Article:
a better life for indian women

News – 17 August 2022

In the FairClimateFund biogas project, households in rural India get access to a 100% sustainable and clean way of cooking. Cooking on biogas is better for health, climate and environment and saves households time and money. Read on for an update from the field - based on information from recent independent research from Fairtrade International.

In India, cooking on an open fire results in constant headaches from blowing to get the fire on and from smoke inside the house. Houses and belongings become black with soot, and children can't go to school on time. Collecting firewood causes physical strain and carrying headloads of firewood is painful. Solutions are scarce, because access to doctors and medicines is difficult in these fragile regions.

Repairing a two-burner gas stove from the biogas installation

To avoid these health problems and reduce use of wood and greenhouse gas emissions, cooking on biogas is a great solution. About 2 cows are needed to provide an average household with sufficient gas for cooking on a daily basis. In Vadigiri, Bagepalli several women use a biogas stove. In this town, women meet, discuss and take all decisions together. The discussions in these meetings focus on all the problems and difficulties faced by women. In this village, women are the ones who decide to install biogas plants.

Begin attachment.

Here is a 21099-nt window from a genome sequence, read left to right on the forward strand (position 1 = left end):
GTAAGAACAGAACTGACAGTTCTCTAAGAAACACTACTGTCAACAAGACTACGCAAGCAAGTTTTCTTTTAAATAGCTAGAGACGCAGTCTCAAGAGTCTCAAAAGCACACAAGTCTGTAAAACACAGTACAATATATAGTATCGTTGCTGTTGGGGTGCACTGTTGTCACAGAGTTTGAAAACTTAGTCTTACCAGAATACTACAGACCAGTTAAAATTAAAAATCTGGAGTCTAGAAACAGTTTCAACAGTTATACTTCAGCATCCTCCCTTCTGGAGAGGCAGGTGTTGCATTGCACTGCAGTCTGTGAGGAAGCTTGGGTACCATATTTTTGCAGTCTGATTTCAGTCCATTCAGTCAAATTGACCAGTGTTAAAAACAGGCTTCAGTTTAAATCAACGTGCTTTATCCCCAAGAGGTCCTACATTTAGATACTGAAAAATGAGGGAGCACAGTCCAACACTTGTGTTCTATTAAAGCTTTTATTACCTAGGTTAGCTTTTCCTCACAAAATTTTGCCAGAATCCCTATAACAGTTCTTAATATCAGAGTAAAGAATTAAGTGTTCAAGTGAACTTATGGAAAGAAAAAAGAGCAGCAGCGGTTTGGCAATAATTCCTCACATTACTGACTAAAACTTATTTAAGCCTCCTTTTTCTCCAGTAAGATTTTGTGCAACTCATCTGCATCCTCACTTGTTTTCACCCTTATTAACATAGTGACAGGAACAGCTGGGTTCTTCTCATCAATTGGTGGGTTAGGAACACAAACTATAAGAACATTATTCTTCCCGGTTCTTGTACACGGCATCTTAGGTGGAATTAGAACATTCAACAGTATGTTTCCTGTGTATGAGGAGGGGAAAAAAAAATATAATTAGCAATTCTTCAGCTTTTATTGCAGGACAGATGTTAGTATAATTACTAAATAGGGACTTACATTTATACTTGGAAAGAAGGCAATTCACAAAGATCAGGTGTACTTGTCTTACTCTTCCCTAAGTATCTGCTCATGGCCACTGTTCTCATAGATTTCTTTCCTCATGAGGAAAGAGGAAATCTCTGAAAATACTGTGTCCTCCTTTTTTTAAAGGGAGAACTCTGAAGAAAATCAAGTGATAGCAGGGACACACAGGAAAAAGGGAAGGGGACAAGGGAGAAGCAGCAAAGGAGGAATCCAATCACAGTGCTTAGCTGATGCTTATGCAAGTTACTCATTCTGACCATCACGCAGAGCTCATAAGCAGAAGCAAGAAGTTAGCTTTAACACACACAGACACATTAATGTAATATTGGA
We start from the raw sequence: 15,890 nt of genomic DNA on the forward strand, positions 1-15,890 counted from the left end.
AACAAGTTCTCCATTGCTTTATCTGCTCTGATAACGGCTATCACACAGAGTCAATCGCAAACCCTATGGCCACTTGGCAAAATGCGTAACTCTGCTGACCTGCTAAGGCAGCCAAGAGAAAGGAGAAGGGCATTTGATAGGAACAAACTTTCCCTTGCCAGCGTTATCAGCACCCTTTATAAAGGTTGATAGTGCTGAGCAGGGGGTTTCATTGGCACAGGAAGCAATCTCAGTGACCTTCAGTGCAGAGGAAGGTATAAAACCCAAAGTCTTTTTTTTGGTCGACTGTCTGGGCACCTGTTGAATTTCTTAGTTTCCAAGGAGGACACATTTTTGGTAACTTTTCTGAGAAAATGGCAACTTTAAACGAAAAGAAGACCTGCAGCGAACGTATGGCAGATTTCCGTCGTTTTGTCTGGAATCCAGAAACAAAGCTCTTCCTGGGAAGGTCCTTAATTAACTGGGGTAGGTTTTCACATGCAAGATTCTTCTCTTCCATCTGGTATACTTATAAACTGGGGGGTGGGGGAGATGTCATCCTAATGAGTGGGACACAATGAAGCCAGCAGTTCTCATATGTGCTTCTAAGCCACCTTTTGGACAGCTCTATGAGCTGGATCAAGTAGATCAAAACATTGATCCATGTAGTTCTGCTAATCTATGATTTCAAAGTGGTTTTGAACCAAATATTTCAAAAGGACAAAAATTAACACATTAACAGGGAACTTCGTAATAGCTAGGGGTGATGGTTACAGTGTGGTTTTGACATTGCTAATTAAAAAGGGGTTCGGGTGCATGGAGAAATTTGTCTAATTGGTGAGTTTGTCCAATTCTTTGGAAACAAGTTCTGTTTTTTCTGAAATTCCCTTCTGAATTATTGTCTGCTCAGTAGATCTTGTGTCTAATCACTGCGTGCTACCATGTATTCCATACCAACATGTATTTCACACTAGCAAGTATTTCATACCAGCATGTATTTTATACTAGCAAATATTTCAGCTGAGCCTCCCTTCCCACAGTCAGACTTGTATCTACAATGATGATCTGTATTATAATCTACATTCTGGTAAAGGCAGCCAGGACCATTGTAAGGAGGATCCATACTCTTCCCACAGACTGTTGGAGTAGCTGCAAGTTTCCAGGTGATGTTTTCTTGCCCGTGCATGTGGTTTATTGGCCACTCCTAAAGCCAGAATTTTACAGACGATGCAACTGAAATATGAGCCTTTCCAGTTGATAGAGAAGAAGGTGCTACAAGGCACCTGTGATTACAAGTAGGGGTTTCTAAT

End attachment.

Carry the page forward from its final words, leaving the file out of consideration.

We don't go to the forest anymore to collect firewood every day, which destroys all the trees. We now allow trees to grow in our fields.

According to the women in Vadigiri, cooking on biogas has many benefits. Neat homes, active cultivation of fields by women, and health has improved. Children can now go to school on time and with a filled belly. Before, children could not get in school on time, because of the long cooking time. There are 50 households in Vadigiri and 30 of them use biogas.

Children go to school in Vadigiri

There is a real connection between efficient cooking and children's development.

Biogas also saves a lot of time, and women now have time for other activities that improve their lives —for example, they contribute to the household income by taking care of small animals like sheep and goats. And women can join activities in the field, which contributes to more gender equality.

The FairClimateFund biogas project is certified according to the Gold Standard and Fairtrade Climate Standard. The farming families in this project are members of the Bagepalli Coolie Sangha (BCS), a Fairtrade certified democratic community organization that has stood up for the interests of local farmers and agricultural workers for over 25 years. BCS owns the project and is entitled to the revenues resulting from the sale of carbon credits by FairClimateFund. This income is sufficient to cover all costs of the project and the biogas installations. The surplus of income goes directly in cash to the farming families.

I plan to buy some sheep with the extra income we make due to the benefits of cooking on biogas.

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